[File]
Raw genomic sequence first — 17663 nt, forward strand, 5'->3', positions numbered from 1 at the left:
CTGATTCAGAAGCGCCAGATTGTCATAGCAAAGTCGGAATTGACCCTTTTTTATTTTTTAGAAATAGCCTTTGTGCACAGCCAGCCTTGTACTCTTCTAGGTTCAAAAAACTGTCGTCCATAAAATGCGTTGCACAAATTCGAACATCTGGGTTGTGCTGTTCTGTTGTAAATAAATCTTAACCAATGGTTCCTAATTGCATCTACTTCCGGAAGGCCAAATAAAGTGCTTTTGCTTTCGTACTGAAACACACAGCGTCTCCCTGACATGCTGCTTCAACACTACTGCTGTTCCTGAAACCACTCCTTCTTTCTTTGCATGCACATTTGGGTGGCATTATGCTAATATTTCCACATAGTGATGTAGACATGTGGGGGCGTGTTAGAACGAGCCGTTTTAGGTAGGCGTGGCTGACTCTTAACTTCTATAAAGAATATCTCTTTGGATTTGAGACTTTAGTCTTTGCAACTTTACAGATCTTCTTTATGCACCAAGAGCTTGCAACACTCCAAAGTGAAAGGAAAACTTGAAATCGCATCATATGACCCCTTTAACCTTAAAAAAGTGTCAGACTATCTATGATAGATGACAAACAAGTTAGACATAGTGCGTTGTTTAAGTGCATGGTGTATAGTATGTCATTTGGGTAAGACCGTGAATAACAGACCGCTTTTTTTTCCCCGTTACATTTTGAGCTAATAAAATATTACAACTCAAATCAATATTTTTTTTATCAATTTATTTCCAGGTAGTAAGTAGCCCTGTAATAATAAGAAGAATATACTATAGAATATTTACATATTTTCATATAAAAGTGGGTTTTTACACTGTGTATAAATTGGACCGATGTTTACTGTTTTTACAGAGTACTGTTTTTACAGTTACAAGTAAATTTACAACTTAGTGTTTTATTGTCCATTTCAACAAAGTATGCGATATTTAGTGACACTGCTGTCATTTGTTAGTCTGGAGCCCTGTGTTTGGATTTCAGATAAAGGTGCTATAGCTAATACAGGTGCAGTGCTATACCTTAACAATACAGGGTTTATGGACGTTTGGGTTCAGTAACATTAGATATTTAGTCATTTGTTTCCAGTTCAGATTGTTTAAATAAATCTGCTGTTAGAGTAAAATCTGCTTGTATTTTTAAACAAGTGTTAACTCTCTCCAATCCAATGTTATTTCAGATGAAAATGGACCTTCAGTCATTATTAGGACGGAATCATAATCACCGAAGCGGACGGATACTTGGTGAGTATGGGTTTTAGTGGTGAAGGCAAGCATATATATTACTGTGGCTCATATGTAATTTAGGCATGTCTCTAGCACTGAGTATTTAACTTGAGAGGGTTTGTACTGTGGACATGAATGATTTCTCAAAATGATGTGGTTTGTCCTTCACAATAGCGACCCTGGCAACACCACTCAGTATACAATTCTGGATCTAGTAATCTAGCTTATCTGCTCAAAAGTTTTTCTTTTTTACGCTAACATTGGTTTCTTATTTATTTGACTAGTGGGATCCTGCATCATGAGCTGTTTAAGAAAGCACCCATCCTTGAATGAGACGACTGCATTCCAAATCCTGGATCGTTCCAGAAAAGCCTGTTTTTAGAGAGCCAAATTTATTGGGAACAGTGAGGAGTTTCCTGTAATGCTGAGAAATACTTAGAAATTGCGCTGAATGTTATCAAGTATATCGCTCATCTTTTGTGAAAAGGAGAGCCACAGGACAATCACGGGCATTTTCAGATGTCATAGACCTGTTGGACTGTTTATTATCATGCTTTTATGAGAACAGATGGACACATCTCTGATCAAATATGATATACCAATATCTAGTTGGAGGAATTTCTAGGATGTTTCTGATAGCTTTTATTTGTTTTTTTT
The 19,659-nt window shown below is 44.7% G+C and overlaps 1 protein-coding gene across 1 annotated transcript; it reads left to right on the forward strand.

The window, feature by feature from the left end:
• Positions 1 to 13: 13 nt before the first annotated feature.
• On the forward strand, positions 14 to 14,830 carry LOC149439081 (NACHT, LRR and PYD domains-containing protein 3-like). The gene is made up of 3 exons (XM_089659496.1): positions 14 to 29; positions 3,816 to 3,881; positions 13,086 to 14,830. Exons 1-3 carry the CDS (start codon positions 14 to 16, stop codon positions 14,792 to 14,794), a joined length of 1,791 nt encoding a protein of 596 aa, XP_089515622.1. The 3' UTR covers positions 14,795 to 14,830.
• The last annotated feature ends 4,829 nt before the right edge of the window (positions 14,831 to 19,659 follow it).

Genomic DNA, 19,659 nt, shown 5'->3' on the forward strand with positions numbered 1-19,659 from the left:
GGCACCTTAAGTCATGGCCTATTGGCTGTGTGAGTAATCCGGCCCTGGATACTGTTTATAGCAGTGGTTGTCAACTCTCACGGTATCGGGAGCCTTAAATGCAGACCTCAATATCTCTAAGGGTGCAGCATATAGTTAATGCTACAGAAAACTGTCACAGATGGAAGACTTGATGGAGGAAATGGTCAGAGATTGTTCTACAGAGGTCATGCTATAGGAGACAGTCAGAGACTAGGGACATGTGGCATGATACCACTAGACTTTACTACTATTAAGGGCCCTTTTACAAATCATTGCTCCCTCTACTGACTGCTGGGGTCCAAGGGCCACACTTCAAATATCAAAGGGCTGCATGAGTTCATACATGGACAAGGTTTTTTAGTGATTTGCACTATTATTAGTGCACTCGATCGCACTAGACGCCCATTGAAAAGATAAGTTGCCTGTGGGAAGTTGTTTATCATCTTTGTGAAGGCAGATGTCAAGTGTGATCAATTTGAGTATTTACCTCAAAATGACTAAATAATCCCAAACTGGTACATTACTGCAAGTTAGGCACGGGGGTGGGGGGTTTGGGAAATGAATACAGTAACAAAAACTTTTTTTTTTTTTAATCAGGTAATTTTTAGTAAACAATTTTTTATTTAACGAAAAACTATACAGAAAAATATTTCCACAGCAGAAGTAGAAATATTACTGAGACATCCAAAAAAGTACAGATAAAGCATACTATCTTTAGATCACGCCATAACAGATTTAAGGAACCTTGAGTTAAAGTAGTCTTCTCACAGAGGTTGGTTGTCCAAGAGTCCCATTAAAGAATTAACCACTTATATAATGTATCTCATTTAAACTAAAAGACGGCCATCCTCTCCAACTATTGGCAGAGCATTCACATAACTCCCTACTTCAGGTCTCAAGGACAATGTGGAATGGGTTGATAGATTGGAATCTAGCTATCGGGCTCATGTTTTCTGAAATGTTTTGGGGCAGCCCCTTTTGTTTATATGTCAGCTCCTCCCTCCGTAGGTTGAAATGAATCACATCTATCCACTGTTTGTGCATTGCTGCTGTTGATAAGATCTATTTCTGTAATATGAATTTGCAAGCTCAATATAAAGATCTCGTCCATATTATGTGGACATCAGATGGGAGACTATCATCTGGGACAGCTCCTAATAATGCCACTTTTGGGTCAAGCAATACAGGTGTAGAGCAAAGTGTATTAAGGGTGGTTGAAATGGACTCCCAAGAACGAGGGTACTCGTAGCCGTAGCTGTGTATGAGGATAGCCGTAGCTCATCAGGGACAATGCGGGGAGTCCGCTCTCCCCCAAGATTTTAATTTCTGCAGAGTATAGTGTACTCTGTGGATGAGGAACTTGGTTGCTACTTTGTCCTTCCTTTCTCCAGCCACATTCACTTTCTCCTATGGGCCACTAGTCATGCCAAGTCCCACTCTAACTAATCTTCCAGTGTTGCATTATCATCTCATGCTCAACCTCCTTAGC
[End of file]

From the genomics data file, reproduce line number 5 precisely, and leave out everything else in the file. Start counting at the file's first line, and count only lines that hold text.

• Positions 1 to 13: 13 nt before the first annotated feature.